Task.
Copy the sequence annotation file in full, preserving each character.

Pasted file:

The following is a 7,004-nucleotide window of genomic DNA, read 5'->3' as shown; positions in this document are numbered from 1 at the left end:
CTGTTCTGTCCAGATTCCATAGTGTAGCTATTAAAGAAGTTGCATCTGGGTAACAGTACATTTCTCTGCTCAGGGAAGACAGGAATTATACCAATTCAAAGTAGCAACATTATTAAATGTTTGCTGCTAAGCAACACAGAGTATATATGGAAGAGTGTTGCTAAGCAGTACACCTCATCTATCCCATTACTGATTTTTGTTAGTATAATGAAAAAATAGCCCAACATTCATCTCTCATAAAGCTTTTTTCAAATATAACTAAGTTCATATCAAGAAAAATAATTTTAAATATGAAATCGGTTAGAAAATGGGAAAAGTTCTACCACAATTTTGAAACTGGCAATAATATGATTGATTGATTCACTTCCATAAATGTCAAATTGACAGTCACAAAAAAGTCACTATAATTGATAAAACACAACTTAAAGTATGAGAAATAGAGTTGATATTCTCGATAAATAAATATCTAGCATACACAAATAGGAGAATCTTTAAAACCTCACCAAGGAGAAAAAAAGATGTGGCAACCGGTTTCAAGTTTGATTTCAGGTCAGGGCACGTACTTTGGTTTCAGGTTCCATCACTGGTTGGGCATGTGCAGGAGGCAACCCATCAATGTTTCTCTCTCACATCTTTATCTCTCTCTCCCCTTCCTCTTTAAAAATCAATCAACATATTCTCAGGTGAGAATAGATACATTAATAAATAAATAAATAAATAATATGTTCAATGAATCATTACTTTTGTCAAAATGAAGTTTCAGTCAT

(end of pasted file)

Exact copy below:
The following is a 7,004-nucleotide window of genomic DNA, read 5'->3' as shown; positions in this document are numbered from 1 at the left end:
CTGTTCTGTCCAGATTCCATAGTGTAGCTATTAAAGAAGTTGCATCTGGGTAACAGTACATTTCTCTGCTCAGGGAAGACAGGAATTATACCAATTCAAAGTAGCAACATTATTAAATGTTTGCTGCTAAGCAACACAGAGTATATATGGAAGAGTGTTGCTAAGCAGTACACCTCATCTATCCCATTACTGATTTTTGTTAGTATAATGAAAAAATAGCCCAACATTCATCTCTCATAAAGCTTTTTTCAAATATAACTAAGTTCATATCAAGAAAAATAATTTTAAATATGAAATCGGTTAGAAAATGGGAAAAGTTCTACCACAATTTTGAAACTGGCAATAATATGATTGATTGATTCACTTCCATAAATGTCAAATTGACAGTCACAAAAAAGTCACTATAATTGATAAAACACAACTTAAAGTATGAGAAATAGAGTTGATATTCTCGATAAATAAATATCTAGCATACACAAATAGGAGAATCTTTAAAACCTCACCAAGGAGAAAAAAAGATGTGGCAACCGGTTTCAAGTTTGATTTCAGGTCAGGGCACGTACTTTGGTTTCAGGTTCCATCACTGGTTGGGCATGTGCAGGAGGCAACCCATCAATGTTTCTCTCTCACATCTTTATCTCTCTCTCCCCTTCCTCTTTAAAAATCAATCAACATATTCTCAGGTGAGAATAGATACATTAATAAATAAATAAATAAATAATATGTTCAATGAATCATTACTTTTGTCAAAATGAAGTTTCAGTCAT